By Ewan Kennedy, Marque Motoring
Holden is very serious about its small-to-medium Astra range. In December 2016 it launched a five-door hatch; a four-door sedan – the subject of this test in topline LTZ format – came out in June this year, and a station wagon will be added to before the end of the year.
Sales of the hatch weren’t as high as GM-Holden anticipated and weren’t helped by the traditionally slow January/ February holiday and back-to-school periods so recommended prices were dropped a few months after the launch to try and kick things along.
Astra sedan prices probably started lower than originally anticipated, from $20,490 through to $29,790, putting them right into the thick of the fray in this class.
Dealers are under pressure to get the Astra range up and running ASAP and can often be talked into picking up some, maybe even all, of the on-road charges.
The Astra sedan is built in a GM factory in South Korea. It’s finished to the very high standard that has impressed us in vehicles from that country in recent years.
Holden Astra sits on all-new vehicle modular architecture that trims weight by as much as 120 kg compared to the old model. This adds performance at the same time as fuel consumption decreases.
The shape of Astra sedan is neat enough but doesn’t really break any new ground in its rear end. A sporting rear lip spoiler is fitted to the two topline models, the LT and LTZ.
Infotainment is centred around a colour touchscreen that’s neatly integrated into the stylish dashboard.
It uses the latest Holden MyLink system with Apple CarPlay and Android Auto. There’s USB input with iPod connectivity. A clever design feature is the thumb rest to steady your hand while reaching the screen with your forefinger.
There’s a comprehensive range. The entry level Astra LS has 16-inch alloy wheels, a 7.0-inch colour touchscreen, steering wheel mounted controls, a six speaker audio system and cruise control.
Astra LS+ adds a leather-faced steering wheel, automatic high beam, LED daytime running lights (DRLs), Holden Eye forward facing camera, lane keep assist, lane departure warning, forward distance indicator, and forward collision alert.
The Astra LT features 17-inch alloy wheels, an 8.0-inch touchscreen and DAB+ radio. Heated door mirrors are handy in wet weather. It also has front park assist, side blindspot alert, passive entry, push-button start, advanced park assist, and automatic wipers.
The topline Astra LTZ we tested had 18-inch alloy wheels, climate controlled air, an electric sunroof, chromed exterior window surrounds, chromed interior highlights combined with piano black (the latter, as usual, picking up dust within minutes of it being brushed off…) and heated front seats.
The only engine offered in Holden Astra sedan is a 1.4-litre turbo-petrol producing 110 kW of power and 240 Nm of torque in the six-speed automatic we tested. Astra hatch comes with this engine, but has the option of a more powerful 1.6 unit. This may, or may not, be offered in the sedan later.
On the safety front, all models have six airbags, electronic stability control (ESC), automatic headlights, a rear view camera and rear park assist. Features are added to as the model grades increase, for details the Models section of this report.
The front seats are a good size, and comfortable in normal driving, there’s less side support than you may like if you do hammer it along. Try for yourself on the sort of roads you normally drive on, and perhaps take some potential passengers along for the ride.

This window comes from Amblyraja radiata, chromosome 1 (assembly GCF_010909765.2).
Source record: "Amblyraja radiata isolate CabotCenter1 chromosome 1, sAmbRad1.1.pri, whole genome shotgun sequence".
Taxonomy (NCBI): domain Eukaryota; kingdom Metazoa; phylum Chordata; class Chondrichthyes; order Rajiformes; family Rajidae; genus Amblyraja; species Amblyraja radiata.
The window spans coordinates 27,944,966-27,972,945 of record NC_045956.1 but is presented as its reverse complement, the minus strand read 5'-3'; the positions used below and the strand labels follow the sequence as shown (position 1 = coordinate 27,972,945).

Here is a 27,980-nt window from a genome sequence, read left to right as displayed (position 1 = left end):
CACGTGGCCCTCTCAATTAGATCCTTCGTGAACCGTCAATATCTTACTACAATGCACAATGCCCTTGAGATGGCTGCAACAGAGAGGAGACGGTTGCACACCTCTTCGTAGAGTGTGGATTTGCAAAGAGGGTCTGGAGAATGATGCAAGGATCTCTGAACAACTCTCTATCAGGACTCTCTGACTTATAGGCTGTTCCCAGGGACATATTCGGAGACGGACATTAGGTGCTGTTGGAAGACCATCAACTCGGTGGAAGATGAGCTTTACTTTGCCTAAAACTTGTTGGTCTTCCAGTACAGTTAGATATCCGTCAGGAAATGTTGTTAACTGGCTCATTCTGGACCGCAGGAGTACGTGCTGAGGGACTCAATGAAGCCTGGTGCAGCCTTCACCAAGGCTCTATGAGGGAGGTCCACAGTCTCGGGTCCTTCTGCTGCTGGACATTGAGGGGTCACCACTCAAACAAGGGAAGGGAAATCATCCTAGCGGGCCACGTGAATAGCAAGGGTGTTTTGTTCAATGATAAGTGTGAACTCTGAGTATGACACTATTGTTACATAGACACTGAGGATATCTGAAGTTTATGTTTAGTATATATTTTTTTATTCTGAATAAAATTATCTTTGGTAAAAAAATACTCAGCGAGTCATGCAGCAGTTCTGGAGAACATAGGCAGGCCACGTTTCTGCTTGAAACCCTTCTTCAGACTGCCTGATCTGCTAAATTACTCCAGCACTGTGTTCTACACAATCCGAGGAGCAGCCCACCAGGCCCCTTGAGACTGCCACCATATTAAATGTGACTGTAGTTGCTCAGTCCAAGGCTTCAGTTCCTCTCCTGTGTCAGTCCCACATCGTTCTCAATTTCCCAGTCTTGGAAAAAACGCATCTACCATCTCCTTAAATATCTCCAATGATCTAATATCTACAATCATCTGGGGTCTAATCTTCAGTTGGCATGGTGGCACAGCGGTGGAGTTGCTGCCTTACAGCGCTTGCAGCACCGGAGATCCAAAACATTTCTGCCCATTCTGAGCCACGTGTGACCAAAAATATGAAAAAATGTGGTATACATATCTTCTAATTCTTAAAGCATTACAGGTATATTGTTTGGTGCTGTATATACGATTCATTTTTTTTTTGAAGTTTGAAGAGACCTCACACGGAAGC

Rear seats have space for two adults and they will have enough legroom unless those in the front like their seats well back. A third grown-up can fit without too much hip and shoulder rubbing. Three kids is a more likely load.
The boot is well shaped and a good size, its added volume being an advantage in any sedan when compared with a hatch. However, the coupe-like slope at Astra’s rear does mean it can’t carry very bulky items.
The 1.4-litre turbo engine is a lively unit that’s a real pleasure to sit behind. There’s some turbo lag, but once that has passed there’s plenty of torque to provide good hill climbing and to safe overtaking.
Fuel consumption was in the fives and sixes during motorway sections of our drive route. This rose to seven to nine litres per 100 kilometres around town. Perfectly acceptable in this class and a sign that the reduced weight of the car certainly plays its part.
GM-Holden engineers and stylists were heavily involved in the global scene from the earliest days of this Astra’s design. So it doesn’t surprise that its steering and ride are very much tailored to Australian driver tastes – and harsh Aussie road conditions. Commodore buyers moving down to an Astra will have plenty to like.
Compared to the Euro versions of the Astra on-centre steering feel has been softened a little to make it less sensitive in the straight ahead position. This makes it suited to our rougher than average roads. Once you turn the wheel the feel comes in early and is nicely direct. There’s seldom any need to correct it mid corner.
The suspension is generally supple, but the fashionable low-profile tyres on the Astra LTZ can be a bit over firm at times. There’s some road roar on coarse-chip roads, again partly due to the tyres.
A new Holden Commodore is coming in the first few months of 2018. Somewhat oddly it won’t be offered as a sedan.
Those who really want a sedan and who are considering moving down to a smaller car may well find the all-new Astra sedan fills the bill neatly.
Astra LS sedan: $20,490 (manual), $22,490 (automatic)
Astra LS+ sedan: $22,740 (automatic)
Astra LT sedan: $25,790 (automatic)
Astra LTZ sedan: $29,790 (automatic)